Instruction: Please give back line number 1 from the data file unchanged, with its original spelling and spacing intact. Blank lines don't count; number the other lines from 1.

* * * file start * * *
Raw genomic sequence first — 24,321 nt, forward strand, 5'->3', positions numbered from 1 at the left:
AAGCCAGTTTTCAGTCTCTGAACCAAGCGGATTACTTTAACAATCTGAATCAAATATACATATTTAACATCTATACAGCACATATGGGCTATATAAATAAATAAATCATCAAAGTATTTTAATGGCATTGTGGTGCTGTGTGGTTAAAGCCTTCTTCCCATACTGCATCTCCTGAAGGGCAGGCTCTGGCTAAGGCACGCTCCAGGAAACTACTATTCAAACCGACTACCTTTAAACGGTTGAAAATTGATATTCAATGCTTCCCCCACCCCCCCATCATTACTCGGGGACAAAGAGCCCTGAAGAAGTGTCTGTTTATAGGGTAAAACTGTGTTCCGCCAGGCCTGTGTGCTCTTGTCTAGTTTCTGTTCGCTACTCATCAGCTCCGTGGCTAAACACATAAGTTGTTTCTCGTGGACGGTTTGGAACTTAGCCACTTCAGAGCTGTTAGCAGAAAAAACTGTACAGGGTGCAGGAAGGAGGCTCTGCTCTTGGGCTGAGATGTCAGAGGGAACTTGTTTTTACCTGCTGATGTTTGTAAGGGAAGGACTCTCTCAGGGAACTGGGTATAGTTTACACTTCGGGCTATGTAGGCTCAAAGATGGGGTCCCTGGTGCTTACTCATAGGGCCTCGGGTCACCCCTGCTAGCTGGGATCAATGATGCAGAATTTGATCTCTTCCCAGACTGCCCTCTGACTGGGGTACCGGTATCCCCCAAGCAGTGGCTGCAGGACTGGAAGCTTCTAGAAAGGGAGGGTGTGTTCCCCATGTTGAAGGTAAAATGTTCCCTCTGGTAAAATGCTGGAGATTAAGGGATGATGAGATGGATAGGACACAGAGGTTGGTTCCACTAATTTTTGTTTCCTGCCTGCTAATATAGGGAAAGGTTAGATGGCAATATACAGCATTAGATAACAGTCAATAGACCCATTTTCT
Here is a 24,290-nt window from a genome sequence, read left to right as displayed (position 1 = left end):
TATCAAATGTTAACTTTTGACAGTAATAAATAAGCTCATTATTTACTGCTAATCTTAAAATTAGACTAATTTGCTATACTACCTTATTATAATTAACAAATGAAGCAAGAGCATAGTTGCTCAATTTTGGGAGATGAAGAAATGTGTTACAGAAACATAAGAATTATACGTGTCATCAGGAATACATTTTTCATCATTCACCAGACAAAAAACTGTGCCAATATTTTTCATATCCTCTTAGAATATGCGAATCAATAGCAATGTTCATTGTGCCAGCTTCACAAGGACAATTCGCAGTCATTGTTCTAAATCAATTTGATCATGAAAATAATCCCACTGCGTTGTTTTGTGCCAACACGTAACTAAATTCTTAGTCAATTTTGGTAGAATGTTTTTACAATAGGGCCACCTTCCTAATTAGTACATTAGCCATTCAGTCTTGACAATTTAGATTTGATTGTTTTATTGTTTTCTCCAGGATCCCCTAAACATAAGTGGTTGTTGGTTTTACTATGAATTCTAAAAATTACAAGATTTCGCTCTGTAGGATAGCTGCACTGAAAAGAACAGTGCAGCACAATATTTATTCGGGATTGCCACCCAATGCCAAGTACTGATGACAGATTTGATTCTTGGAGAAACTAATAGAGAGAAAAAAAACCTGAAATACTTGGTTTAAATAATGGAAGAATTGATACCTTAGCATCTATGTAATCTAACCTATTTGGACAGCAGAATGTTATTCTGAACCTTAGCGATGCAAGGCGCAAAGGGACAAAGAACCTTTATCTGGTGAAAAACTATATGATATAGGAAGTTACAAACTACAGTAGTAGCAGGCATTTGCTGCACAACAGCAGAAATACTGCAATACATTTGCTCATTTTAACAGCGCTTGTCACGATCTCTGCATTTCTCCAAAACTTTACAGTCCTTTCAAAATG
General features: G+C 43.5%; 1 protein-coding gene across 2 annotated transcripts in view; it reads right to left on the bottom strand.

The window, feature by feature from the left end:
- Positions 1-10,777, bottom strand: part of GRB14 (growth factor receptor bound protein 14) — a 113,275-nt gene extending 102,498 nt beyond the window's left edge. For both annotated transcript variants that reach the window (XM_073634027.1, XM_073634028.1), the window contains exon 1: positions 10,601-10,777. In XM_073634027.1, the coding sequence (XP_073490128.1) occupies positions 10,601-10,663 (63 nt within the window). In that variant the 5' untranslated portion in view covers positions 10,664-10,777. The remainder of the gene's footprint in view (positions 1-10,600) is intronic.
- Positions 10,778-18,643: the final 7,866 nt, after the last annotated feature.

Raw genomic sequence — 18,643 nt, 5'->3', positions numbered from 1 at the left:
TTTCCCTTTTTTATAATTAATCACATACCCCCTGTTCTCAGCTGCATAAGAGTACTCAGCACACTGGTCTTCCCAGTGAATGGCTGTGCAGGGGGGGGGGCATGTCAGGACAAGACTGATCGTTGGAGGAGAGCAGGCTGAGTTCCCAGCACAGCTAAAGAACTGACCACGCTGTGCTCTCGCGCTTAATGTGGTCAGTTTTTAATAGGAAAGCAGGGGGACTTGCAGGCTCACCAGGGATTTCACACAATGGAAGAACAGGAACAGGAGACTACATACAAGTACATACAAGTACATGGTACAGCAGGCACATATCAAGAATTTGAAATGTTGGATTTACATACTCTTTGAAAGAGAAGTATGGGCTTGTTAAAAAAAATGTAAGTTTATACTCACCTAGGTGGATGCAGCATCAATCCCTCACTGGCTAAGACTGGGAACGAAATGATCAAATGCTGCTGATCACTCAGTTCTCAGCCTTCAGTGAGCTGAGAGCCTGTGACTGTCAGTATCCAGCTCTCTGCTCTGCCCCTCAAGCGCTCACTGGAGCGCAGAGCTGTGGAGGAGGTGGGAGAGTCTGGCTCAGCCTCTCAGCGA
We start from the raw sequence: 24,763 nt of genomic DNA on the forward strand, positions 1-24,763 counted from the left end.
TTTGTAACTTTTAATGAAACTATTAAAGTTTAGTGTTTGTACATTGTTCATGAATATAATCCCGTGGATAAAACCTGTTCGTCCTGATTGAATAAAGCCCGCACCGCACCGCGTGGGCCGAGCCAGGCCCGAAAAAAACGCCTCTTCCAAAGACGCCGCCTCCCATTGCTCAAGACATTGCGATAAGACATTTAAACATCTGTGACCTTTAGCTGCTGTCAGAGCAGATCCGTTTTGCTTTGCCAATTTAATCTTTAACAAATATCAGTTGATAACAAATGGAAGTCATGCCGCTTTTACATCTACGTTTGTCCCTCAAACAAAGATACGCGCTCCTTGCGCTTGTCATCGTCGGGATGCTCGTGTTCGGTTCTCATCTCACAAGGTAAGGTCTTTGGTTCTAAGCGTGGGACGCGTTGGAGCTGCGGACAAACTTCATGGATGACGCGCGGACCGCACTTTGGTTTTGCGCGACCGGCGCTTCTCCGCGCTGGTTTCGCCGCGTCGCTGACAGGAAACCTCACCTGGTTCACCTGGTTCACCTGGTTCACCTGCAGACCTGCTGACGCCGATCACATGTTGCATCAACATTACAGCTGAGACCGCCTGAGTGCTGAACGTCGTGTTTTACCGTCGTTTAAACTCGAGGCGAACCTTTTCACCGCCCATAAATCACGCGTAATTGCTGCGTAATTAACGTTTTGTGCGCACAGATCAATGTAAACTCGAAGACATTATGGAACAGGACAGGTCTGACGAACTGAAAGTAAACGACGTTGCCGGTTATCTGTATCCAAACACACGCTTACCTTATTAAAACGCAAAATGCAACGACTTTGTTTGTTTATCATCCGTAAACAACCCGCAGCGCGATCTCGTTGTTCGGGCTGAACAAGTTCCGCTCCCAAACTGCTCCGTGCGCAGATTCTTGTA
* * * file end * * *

Raw genomic sequence first — 24,321 nt, forward strand, 5'->3', positions numbered from 1 at the left: